Where I, William Rudenmalm, document my quixotic struggle against technology.
Deduplication in software is self-descriptively enough functionality that enables software to avoid storing data more than once. In some cases, this might be easily accomplished in others such as file systems it is not that easy. But why would you even have duplicate files in a file system? Well, for good or bad we now have to deal with Docker and while Docker tries to avoid duplication by organizing its images into layers, this is often not enough. If one image is using one version of Debian and another is using a different version we need both copies. With more and more software delivered as docker images, this means that most machines store a whole bunch of distros on their drives. What often happens however is that these different distros share a whole bunch of files that often have the same content. Docker internally supports using BTRFS as a storage driver which allows docker to hand over the handling of its layers to BTRFS directly, and this will allow us to use BTRFS duplication to reduce storage requirements.
But first some theory: Symlinks are a simple solution to duplication, just symlink big file into two places and tada, disk space saved. HoweverWell yes and no - what if the two files are changed separately if one was just a symlink to the other then our changes would incorrectly propagate to the other file. Traditionally we would have to create copies, but with BTRFS, a modern file system based on Copy-On-Write semantics we can be smarter.
cp --reflink=auto foo.txt bar.txt
Using the above command we copy foo.txt into bar.txt, except we don't copy it. We record the fact that foo.txt and bar.txt refer to the same content and link to it. If foo.txt or bar.txt ever changes, the updated file needs to be separated from the original, by creating a copy. This is called Copy-On-Write and is an interesting feature but perhaps not the best option for data that changes often.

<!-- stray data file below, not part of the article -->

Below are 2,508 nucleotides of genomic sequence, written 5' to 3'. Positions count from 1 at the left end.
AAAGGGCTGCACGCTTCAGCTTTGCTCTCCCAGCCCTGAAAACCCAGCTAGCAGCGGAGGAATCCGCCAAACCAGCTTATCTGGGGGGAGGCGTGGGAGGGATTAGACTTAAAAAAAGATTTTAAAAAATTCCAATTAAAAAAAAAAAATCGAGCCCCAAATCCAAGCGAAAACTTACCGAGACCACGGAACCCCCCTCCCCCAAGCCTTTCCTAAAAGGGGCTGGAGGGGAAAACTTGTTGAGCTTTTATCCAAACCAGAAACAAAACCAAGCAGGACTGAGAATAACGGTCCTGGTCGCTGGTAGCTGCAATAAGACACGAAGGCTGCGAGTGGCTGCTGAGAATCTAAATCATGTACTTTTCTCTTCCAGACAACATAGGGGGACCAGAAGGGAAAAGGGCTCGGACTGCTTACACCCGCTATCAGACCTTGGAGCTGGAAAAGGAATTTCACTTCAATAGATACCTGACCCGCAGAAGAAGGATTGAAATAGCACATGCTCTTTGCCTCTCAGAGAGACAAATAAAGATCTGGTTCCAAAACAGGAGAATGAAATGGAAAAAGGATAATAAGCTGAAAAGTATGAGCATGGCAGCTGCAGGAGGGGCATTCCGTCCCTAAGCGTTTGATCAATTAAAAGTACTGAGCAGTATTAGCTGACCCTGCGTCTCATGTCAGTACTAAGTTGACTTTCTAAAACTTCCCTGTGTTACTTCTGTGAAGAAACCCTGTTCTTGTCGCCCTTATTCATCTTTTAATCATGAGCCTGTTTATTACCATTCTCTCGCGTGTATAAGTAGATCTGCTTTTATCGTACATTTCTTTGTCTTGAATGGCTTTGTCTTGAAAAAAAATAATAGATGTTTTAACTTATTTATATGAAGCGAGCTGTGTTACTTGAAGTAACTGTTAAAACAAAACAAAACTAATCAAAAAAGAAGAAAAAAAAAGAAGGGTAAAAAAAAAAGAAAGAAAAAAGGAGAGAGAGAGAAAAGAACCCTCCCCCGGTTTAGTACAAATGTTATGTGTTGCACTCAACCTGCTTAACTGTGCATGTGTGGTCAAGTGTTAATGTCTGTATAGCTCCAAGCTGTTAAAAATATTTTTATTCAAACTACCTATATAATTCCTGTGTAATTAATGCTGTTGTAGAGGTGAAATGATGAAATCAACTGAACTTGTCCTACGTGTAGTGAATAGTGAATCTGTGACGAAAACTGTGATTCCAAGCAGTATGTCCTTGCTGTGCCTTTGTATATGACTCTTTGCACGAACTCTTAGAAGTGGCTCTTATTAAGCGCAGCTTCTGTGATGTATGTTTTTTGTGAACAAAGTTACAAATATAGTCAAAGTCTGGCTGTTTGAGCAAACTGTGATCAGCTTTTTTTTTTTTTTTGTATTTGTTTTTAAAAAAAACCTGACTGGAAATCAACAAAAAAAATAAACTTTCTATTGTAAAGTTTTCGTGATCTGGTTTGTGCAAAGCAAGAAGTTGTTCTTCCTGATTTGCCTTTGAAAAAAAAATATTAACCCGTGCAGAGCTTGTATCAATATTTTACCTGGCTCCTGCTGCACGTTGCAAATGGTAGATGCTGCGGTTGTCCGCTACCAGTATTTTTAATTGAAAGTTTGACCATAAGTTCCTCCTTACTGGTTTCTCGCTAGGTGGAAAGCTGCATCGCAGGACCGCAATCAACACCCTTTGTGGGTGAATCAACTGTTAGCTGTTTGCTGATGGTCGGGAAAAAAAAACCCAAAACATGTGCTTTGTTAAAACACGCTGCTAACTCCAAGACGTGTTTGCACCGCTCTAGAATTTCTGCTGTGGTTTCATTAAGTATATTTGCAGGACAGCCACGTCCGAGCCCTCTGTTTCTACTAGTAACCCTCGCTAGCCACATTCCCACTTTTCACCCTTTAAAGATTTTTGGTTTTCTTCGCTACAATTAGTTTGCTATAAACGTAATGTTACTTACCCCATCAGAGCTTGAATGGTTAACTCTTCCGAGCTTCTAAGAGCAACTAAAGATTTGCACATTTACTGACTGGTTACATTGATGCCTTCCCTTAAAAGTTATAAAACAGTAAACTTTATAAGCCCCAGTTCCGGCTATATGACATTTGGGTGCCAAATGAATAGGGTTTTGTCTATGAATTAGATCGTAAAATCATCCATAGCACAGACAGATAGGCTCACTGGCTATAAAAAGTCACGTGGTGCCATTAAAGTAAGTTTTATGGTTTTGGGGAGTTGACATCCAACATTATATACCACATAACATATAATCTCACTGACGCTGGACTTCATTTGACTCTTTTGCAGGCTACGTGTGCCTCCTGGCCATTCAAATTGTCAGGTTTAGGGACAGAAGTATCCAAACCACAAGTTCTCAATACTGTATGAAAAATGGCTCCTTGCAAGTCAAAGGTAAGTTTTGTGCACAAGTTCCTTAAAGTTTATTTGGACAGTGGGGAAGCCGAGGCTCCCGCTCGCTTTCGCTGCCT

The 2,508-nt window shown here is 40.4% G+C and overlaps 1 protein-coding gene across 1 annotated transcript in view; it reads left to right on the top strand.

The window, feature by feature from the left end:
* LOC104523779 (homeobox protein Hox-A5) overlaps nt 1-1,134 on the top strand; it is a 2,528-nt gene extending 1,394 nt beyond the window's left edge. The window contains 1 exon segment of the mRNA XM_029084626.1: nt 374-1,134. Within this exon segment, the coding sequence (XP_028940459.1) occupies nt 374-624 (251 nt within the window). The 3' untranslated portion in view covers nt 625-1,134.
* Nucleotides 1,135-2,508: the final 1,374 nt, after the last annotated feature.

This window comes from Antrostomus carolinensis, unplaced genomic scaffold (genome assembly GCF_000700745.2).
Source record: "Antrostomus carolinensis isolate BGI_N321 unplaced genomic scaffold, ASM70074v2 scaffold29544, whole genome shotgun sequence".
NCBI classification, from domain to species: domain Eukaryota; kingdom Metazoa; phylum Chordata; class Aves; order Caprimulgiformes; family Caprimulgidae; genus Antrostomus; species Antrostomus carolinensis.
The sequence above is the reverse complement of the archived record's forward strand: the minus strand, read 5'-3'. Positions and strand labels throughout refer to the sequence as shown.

But what does this have to do with duplication? Well if we can go through our entire file system taking pairs of files with the same content, this would allow us to delete one of the copies and create a
reflink from deleted file to the other one. This would probably save us a lot of disk space. Finding pairs of matching files, however, is easier said than done. We certainly can't compare the files in their entirety, we would need to use some kind of hash function to compare them. Second, we would create some kind of map between hashes and in what file that content is found. Fortunately, the trusty old hash map solves our problem. We simply stash a huge hashmap on disk containing every hash we know about along with the file path. Then if we ever find the file again we simply look in our hashmap and create a link to it.
This is not something that anybody who values their data would like to write themselves, but fortunately, there is software that solves this issue. Enter, bees, bees is a daemon that you can run to deduplicate your filesystem. You simply install it decide on a size for your hash map and point it to your disk.
DB_SIZE=$((1024*1024*256)) # 256Mb in bytes
Next, we need to volume UUID to tell
bees where it should perform deduplication. We get this using the
btrfs command line tool.
btrfs filesystem show /
Finally, we're ready to go. We only need to start the service.
systemctl enable --now bees@YOURIDHERE
Pretty soon you will find your CPU running hot and your disk usage trending downwards. The work of duplication is quite intensive but the
bees software is configured with a high niceness value so it shouldn't affect the system responsiveness too much. In a more serious environment, we can use bees' built-in load target to avoid eating up all the CPU, just to be safe.
In my case the full scan took a few hours but when it was done disk usage was reduced by 40%. Mainly thanks to fixing duplication resulting from various copies of docker images. Which I think is pretty cool. Does this mean that deduplication is a good approach? Only in very limited cases is it a good fit; if data only changes seldomly; if we are unable to implement deduplication in software, then possibly it can be a good fit. However, in most cases, storage is cheap and elastic and deduplication won't be worth the time. But who knows? - maybe you dear reader can find a cool new use case where deduplication makes sense.
Technologist at Sobel.IO
William Rudenmalm is a european technologist passionate about the next big thing and the people building it. William is particularly interested in scaling engineering organizations and navigating trade offs of architecture and velocity. In the field of computer science, his expertise lies in distributed systems, scalability and machine learning. Among the technologies William is particularly excited about are Kubernetes, Rust, nats, Kafka and neo4j. William is part of the boutique engineering consultancy Sobel.IO.